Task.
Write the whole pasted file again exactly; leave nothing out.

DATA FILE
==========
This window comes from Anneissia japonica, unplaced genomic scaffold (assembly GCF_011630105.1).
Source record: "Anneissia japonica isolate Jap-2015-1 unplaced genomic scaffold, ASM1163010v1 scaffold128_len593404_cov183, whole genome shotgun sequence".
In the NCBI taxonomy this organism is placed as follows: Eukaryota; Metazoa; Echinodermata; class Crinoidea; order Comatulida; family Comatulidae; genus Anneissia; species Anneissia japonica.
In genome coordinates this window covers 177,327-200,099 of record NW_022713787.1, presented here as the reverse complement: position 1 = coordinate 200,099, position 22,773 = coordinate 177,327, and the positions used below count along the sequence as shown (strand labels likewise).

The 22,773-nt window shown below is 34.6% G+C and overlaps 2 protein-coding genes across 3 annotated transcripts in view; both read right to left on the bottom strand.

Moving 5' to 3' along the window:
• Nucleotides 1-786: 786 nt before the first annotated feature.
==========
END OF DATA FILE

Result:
This window comes from Anneissia japonica, unplaced genomic scaffold (assembly GCF_011630105.1).
Source record: "Anneissia japonica isolate Jap-2015-1 unplaced genomic scaffold, ASM1163010v1 scaffold128_len593404_cov183, whole genome shotgun sequence".
In the NCBI taxonomy this organism is placed as follows: Eukaryota; Metazoa; Echinodermata; class Crinoidea; order Comatulida; family Comatulidae; genus Anneissia; species Anneissia japonica.
In genome coordinates this window covers 177,327-200,099 of record NW_022713787.1, presented here as the reverse complement: position 1 = coordinate 200,099, position 22,773 = coordinate 177,327, and the positions used below count along the sequence as shown (strand labels likewise).

The 22,773-nt window shown below is 34.6% G+C and overlaps 2 protein-coding genes across 3 annotated transcripts in view; both read right to left on the bottom strand.

Moving 5' to 3' along the window:
• Nucleotides 1-786: 786 nt before the first annotated feature.